Hell to Pay by Jenny Thomson
|Hell to Pay by Jenny Thomson|
|Reviewer: John Lloyd|
|Summary: A misguided attempt at empowerment, that just turns out to be unsavoury and unpolished.|
|Buy? Maybe||Borrow? Maybe|
|Pages: 143||Date: July 2013|
|Publisher: Sassy Books|
Nancy is trying to escape a naff Christmas with her naff boyfriend, but walks into a nightmare when she interrupts a burglary at her parents' home – a professional, violent, nay fatal, burglary. When she comes out of a therapeutic stay in an institute afterwards, she's seeking one thing – revenge. Her brother and his rap sheet might have something to do with those responsible, but only one thing will fire Nancy on – the need for vengeance against those who inflicted a double rape and such violence against her.
And that is all the plot summary it's possible to give for this slight, poorly produced thriller. It tries to have the blasé attitude of a black horror by, say, Shaun Hutson, but the one-track narrative just goes nowhere towards making the lead character an empowered avenging angel, and instead she flounders in a kind of reverse misogyny – this book fails to make its case of being 'Die Hard for Girls' and acts more as a nasty fantasy. Nancy tells herself at least once, leaning over a cowering culprit, that we are different – I'm not a monster like him, by simple virtue of being the one giving payback.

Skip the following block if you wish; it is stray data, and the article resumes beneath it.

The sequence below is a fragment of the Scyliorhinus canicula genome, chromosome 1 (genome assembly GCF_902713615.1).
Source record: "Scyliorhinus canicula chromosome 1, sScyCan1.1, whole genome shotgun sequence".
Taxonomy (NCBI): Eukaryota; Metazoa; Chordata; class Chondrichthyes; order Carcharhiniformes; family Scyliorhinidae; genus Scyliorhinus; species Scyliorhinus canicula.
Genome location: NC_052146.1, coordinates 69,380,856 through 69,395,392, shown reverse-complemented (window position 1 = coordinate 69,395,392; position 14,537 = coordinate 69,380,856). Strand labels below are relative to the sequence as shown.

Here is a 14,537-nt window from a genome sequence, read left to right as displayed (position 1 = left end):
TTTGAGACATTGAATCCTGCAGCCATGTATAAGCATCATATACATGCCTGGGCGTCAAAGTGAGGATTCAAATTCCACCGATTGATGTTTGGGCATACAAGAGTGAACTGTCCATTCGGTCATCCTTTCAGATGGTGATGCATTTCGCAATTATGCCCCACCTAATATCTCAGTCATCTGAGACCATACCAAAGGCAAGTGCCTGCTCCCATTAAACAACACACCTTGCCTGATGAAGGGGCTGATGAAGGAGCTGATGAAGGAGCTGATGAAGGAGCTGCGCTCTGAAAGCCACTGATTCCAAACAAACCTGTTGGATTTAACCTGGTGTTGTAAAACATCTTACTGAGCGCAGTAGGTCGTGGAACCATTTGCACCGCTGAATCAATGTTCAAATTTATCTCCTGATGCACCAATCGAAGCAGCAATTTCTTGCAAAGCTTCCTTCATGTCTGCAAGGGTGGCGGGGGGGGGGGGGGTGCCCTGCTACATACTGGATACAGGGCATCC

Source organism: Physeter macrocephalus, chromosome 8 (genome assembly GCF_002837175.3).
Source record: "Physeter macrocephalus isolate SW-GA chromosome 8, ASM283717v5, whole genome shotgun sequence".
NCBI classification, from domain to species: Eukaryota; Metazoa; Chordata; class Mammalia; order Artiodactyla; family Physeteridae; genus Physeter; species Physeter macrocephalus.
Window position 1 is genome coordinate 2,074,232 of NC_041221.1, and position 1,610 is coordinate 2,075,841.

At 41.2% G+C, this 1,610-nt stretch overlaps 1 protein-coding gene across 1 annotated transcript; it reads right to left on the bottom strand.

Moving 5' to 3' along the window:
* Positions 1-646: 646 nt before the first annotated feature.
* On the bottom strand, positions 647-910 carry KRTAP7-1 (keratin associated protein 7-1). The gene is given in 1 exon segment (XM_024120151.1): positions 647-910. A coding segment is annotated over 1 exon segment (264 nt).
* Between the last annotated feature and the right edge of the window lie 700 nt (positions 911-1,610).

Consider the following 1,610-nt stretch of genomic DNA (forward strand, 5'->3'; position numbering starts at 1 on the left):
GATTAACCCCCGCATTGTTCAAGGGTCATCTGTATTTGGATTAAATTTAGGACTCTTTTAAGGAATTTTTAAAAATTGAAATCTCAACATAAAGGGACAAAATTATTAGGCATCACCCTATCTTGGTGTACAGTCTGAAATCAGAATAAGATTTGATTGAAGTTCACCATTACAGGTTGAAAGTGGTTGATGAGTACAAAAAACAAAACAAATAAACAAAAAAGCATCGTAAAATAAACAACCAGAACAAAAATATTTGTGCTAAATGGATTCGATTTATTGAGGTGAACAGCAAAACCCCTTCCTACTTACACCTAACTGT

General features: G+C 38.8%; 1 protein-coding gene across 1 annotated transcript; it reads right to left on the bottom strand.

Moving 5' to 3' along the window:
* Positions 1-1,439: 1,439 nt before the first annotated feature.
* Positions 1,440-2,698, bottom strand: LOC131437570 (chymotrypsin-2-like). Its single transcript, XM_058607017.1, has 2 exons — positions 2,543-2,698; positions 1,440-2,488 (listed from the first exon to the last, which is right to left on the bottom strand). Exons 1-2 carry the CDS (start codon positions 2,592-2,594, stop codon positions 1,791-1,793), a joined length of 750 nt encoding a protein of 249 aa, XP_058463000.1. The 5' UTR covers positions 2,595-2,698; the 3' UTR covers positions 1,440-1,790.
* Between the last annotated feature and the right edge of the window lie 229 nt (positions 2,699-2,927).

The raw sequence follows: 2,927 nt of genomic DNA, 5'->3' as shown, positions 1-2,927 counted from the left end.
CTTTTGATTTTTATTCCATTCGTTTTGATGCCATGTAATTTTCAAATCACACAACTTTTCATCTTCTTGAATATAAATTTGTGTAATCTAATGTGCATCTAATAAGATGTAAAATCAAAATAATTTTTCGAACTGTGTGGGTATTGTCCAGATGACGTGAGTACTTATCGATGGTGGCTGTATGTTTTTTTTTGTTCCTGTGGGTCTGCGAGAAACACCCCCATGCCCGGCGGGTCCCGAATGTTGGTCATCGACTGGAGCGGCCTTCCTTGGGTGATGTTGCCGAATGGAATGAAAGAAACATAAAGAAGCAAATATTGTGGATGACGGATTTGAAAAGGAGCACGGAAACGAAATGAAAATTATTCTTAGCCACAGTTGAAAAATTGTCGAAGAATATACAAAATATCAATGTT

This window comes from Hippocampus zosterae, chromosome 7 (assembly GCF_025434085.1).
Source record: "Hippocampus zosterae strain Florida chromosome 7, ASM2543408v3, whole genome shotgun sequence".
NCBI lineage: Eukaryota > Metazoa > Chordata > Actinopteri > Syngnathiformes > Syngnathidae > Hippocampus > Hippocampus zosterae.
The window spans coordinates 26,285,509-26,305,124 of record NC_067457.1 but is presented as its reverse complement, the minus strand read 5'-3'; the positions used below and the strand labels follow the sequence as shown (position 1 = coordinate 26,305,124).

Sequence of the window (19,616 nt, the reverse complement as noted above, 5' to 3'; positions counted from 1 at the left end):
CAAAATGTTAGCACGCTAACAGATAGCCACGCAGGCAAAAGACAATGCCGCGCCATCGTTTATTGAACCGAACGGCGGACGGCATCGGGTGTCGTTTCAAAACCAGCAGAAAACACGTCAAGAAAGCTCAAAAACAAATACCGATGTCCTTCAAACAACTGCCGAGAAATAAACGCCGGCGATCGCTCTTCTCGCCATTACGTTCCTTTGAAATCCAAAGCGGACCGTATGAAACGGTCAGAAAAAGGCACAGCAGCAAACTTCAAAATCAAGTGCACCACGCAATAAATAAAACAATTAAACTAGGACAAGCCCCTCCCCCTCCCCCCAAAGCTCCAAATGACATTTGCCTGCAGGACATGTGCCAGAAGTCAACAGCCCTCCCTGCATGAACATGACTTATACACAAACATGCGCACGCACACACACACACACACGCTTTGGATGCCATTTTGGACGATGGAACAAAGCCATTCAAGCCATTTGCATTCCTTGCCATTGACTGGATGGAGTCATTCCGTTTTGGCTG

Those politics of the story aside we have to suffer a narration that hasn't been very well edited – it bursts into present tense at odd times, and purely at random. Nancy mentions a character's name way before she finishes seeking it. The first person telling shows Thomson can definitely write as a modern woman speaks (with added cliché) but beyond a couple of better lines that's all.
Luckily, things pick up in the second half, but even then the politics are dubious. Is this salvation in the form of a fit man for Nancy? Or is it something unexpected? Well, there is thankfully something of the latter for us to encounter before the end, which does almost make the book worth its short reading time. The last beats of the story are risible, however, so all in all this is not Hell, but no closer to being any of the alternatives.
I must thank the publishers for my review copy.
Yes, it is the thriller de nos jours - but Gone Girl by Gillian Flynn deserves its five stars.
You can read more book reviews or buy Hell to Pay by Jenny Thomson at Amazon.co.uk
You can read more book reviews or buy Hell to Pay by Jenny Thomson at Amazon.com.
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